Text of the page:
Preseason predictions are so six weeks ago.
With roughly 25 percent of the MLB regular season now in the books, it's time to take a step back and figure out something we've learned from each team.
Players and teams alike are on historic paces—both good and bad.
Will they keep it up and wind up in a record book?
Who's the current favorite to win the World Series?
Why in the world is Dusty Baker still batting Zack Cozart second?
Where possible, we'll answer all of those questions and more.
*All statistics are courtesy of ESPN.com and FanGraphs.com. Stats up to date through games on May 11.
Paul Goldschmidt is batting .306 with nine home runs and four stolen bases.
No one else in the league can boast those numbers. Actually, no one is all that close to him. He's the only person batting at least .290 with at least eight home runs and at least three stolen bases.
This isn't breaking news to Diamondbacks fans or his fantasy owners, but Goldschmidt is quickly evolving into one of the better hitters in the game.
He's a pretty darn good fielding first baseman as well.
At the age of 25, the only real complaint about him is that he's probably going to strike out once per game. You can live with that, given everything else he brings to the table.
B.J. Upton has always been a streaky hitter. With a career batting average of .252 and strikeouts in nearly 30 percent of his at-bats, there are streaks where he can't hit water in the ocean. However, he's been known to go on hot streaks. Just last season he had seven home runs at the All-Star break, but he finished the season with 28 after hitting seven in August and 12 in September.
Unfortunately for Atlanta, B.J. has spent the entire first six weeks of the season in one of those streaks that makes you wonder if he might be injured and just isn't telling anyone. He's batting just .157 with a metric ton of strikeouts and just three home runs and three stolen bases.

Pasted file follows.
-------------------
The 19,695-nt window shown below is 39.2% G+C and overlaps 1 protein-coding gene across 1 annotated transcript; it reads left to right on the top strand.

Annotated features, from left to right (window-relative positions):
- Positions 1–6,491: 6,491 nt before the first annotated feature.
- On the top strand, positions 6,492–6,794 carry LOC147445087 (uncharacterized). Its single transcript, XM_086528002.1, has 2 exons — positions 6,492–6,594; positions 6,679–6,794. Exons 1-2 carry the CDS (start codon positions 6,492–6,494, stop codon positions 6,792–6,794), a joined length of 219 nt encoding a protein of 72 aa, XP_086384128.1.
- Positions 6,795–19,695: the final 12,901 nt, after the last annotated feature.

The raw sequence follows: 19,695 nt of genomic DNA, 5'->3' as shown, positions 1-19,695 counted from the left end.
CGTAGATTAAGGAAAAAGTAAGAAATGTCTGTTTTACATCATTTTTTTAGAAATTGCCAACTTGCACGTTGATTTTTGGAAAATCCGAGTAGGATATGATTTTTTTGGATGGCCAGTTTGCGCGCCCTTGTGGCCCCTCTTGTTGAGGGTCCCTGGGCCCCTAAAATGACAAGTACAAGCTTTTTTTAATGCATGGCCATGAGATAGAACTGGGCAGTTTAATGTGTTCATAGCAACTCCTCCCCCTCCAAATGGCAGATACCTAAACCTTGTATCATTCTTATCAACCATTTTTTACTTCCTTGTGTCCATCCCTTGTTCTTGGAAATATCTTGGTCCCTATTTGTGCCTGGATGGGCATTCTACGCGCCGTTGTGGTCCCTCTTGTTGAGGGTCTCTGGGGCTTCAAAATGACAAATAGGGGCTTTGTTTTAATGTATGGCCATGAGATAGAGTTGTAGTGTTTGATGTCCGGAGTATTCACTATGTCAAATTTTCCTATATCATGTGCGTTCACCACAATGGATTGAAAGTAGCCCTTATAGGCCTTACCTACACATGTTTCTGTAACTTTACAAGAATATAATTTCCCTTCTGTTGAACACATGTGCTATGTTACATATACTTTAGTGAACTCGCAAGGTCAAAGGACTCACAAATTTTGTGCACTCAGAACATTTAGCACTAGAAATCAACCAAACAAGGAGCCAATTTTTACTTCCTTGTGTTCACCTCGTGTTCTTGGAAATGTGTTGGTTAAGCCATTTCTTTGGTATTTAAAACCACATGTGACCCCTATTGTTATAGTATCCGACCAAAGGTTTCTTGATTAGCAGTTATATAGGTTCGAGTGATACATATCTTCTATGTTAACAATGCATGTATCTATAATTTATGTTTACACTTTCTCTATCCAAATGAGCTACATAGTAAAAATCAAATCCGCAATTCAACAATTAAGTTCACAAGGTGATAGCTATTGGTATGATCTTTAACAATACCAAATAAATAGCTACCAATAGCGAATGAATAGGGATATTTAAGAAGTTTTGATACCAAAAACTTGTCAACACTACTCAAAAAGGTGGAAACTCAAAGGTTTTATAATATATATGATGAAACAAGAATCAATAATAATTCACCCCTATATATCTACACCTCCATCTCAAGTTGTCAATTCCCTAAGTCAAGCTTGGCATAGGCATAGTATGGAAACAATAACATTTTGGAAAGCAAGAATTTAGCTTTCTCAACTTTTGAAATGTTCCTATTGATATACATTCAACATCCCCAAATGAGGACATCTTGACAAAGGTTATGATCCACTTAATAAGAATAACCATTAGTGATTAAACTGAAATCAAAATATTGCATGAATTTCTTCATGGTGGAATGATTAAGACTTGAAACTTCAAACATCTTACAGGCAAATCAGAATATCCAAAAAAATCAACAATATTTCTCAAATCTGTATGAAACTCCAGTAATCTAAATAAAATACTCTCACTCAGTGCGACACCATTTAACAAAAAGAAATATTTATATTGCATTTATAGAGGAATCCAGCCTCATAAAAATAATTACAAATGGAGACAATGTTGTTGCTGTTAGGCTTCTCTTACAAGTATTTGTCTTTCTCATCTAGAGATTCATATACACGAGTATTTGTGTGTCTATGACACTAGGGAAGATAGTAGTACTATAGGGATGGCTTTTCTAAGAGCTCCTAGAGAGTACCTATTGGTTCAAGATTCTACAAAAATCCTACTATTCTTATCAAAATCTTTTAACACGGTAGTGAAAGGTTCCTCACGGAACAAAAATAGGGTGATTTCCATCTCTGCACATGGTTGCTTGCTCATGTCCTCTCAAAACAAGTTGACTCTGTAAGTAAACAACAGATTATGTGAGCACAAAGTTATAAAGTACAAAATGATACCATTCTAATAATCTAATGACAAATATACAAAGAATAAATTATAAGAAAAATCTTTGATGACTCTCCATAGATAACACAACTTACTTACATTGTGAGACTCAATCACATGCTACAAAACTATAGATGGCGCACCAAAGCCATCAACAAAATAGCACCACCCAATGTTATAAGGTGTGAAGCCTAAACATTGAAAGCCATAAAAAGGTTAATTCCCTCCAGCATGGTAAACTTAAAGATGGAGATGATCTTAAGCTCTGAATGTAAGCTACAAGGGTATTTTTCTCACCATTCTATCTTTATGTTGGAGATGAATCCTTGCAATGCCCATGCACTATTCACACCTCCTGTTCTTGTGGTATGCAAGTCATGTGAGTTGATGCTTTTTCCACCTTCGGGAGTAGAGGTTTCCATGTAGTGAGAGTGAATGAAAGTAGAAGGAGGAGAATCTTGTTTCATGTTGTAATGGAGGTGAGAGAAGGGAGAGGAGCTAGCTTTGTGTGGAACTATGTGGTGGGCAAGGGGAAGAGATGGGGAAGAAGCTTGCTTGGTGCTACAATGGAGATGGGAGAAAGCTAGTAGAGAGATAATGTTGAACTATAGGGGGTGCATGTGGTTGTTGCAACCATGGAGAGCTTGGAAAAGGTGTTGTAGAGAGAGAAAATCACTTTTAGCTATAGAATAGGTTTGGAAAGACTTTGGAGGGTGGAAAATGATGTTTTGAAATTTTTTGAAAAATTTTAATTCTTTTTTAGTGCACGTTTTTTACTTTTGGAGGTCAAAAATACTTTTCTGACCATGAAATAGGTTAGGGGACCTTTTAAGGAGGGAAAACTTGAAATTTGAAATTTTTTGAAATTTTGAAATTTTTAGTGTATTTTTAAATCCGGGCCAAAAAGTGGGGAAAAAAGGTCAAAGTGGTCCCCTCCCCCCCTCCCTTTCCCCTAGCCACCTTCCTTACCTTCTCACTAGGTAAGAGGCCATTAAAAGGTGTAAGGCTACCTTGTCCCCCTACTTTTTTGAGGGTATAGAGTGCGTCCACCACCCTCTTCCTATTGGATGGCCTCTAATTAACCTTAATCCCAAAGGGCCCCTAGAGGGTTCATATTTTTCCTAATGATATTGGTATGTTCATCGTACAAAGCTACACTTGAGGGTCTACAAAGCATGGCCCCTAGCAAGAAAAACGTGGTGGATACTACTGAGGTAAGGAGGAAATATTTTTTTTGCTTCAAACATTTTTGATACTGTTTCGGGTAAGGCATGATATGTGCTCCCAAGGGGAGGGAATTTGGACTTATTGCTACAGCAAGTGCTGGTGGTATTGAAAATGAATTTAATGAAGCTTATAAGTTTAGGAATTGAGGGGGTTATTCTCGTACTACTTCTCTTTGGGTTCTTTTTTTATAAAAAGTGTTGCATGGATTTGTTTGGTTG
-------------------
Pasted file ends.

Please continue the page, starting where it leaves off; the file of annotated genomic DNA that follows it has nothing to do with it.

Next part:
Justin Upton had always been the more consistent brother. Even in his two best home run seasons, he was routinely hitting around five home runs each month and more or less maintaining a batting average of .300.
2013 has been a whole different story for Justin. He had 12 home runs by April 27 but hasn't hit one since. After finishing April with an OPS of 1.136, he's batting just .219 with an OPS of .678 in May.
When both Uptons are on hot streaks, the Braves will start averaging close to 10 runs per game. There's no telling if or when those events will simultaneously occur, though.
At the start of the 27th inning of the season, things were looking great.
Brian Roberts had hits in five of his first 12 at-bats and had just stolen second base in the 9th inning of a game that the Orioles were leading by four runs.
At this stage in his career, Roberts should have known better than to test the baseball gods like that. He injured his hamstring on the play and hasn't gotten back into a game since. In fact, it was just announced a few days ago that he's having surgery on the hamstring and will be out at least another six weeks.
This is nothing new for Roberts. Coming into this season he had missed 371 games over the previous three seasons. Since the start of the 2010 season, Roberts has played in just 22.5 percent of Baltimore's games—a percentage that's clearly only going to get worse over the next six weeks.
The 22-15 Orioles are surviving just fine without him, but they could certainly use their starting second baseman back in the fold. Without Roberts, they've been forced to rely on a combination of Ryan Flaherty and Alexi Casilla—a combination that has failed to bat .200 thus far this season
The Boston Red Sox have the most strikeouts in baseball.
They are striking out better than one batter per inning.
Whether they're using sunscreen, spit, pine tar or some other form of doctoring baseballs, it's working. (It's quite possible that greasy fingers from fried chicken would fall into the "other" category.)